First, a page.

ANFAL:

Anfal I really love the concept of your project. The power of art to influence society. I think you should follow that thought of taking random photos instead of using famous ones. It would put your work more into your actual context and surroundings. When you colored everything except the faces, it made me wonder if you could try cutting out the figures and faces and placing them in surroundings you have painted.

DWA AL KHALIFA:

I love the childlike fantastical elements in your paintings Dwa. It makes me think of the book “The Night Circus” by Eric Morgenstern, and the clock maker in it. It also reminds me of the books “Alice in Wonderland” or “Alice through the looking glass”, especially your idea of life-size exhibits. I was wondering if you had thought of immersing your audience in an inner-child experience during your final exhibit. The work of Carston Holler

might be a really good inspiration for you. Also the Pearlfisher “Jump-IN” ball pit experience.

JUSTIN LEE:
Justin, you were exploring sound with visuals removed so that means relying only on what these visuals sound like. * Could you perhaps translate that into actual sound on custom made instruments? For example Samsoon Young is an artist who watches videos on mute and then recreates the sound those visuals convey to him using custom made instruments.

* You could also do the opposite and try to see what sound looks like. For example the work of Carsten Nicolai when he used low frequency sounds to hit a body of water reflecting neon lights to create distortions in the reflection representing the visual of the sound.

* The work of Fedde Ten Berg is also something you might look into, he creates sound sculptures that invite audience interaction.

IRIS:
Iris The concept of your work reminded me of this yarn bomb created by Susie Nicholson. She said watching people gather around her artwork and find peace and happiness was immensely rewarding to her. Is that something you also feel? I think you should try something similar to The Happy Show by Stefan Sagmeister.
PAOLA:
Spray paint + social commentary made me think immediately of street art. Also, consider spray painting stuff directly onto a collage of selfies as a parody of social media culture (like a moustache on a face). Have you tried painting onto clear plastic cell phone cases?
EUGENIA KAS:
A picture of a leather sofa with spray paint on it flashed past, I kind of liked that! You say that you want to stick to the digital, but would you like to try making these furniture pieces in real life? For example there is an Instagram artist The Paint Factory, who creates these awesome pieces out of old furniture. Since it was difficult to grasp in your video really where you were headed or what you wanted to do, I just came up with a list of potential things that could inspire you:
NADINE:
Nadine after watching your video I wondered whether you could do a social experiment on some kind to determine whether photography changes the way we love or experience. Because we use photographs to control, frame and package our existence (kind of like
Paola

‘s work on gloss reality). Perhaps you could do a series on exploring what ordinary things, before they are perfectly packaged, look like. When I looked up susan sontag, I came across this quote that was really profound: “Covert experience into a souvenir”, we are living life to record it perfectly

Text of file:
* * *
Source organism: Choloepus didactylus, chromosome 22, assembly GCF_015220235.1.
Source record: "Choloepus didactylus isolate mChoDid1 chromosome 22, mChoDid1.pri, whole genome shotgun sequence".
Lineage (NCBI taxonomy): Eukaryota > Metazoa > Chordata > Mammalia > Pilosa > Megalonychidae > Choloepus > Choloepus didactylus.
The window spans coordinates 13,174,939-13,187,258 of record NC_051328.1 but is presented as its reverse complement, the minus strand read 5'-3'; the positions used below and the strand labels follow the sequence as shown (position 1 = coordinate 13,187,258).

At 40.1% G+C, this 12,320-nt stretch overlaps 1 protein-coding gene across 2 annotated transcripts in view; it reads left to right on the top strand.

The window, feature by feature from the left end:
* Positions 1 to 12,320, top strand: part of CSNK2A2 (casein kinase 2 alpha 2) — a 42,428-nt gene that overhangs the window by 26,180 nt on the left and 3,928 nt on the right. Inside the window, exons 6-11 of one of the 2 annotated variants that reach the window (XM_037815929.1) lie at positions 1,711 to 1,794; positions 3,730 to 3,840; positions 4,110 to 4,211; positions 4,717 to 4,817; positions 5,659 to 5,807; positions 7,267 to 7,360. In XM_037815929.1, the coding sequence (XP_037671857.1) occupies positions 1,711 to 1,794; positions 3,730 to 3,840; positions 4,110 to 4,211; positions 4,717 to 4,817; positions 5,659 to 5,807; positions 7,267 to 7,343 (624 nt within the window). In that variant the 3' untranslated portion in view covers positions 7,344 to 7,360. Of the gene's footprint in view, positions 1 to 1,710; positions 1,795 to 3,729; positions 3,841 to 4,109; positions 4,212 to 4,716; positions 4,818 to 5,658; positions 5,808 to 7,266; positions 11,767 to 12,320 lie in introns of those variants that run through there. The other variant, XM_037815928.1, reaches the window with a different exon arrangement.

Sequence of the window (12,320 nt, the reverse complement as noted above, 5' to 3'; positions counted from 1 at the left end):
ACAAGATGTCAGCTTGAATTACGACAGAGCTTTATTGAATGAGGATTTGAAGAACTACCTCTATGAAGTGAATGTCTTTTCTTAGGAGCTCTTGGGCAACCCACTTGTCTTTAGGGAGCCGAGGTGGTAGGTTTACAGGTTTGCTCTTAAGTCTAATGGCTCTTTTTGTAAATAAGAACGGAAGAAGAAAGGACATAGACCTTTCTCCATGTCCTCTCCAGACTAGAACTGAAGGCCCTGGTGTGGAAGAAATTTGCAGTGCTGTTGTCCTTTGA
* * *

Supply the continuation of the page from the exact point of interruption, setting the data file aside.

yeah this death thing was really thought provoking.. will we ever lose all our data? and not losing data is a kind of immortality?
–In response to Lee’s comment: reminded me of an episode of black mirror!
KAT:
I find the focus on objects fascinating. Kat’s work reminded me of the series “Literally” by Ibrahim Abamsamar.
 VANESSA GOULD:
Vanessa’s parallel subjects remind me of the structure of my own project. Though as it picks up speed, mine is becoming more woven than parallel. It’s so great to be able to visit the artist you are inspired by. The animation reminded me of Janet’s work. I think the animation could be cleaner if photographed better. Her paintings remind me of Badr Ali’s series “Dreamscapes” where he uses solvents to create paintings on fabric, you can find shapes in the paintings and are left wondering whether they were intentional or not.
You might find the work of Alexa Meade interesting/inspirational.
ALENA:
With all the discussion on eyes, the thing that I could think of most was the abstract representation of the eye. There are so many ways to do this! For example, have you heard of the evil-eye? In some cultures it has a specific representation and lots of cool art surrounding it.
Another aspect could be how you react to seeing things. Have you explored blind contour drawings? or closing one eye and painting to see how things appear? Because our eyes create a semblance of reality in 3D by viewing from two different angles, so how would closing one eye impact reality?
VIVIAN:
I had the opportunity to see Marc Chagall’s America Windows and may I just say, they are GORGEOUS! Right next to the windows there was another artist I thought you may find interesting, Jean De Buffet; he was interested in using the art created by “outsiders” or children and converting it into sculptures.
Also I think you should look up the project ‘Daydreaming with Simon Birch’ it is very relevant to your project and it took place in Hong Kong!
Another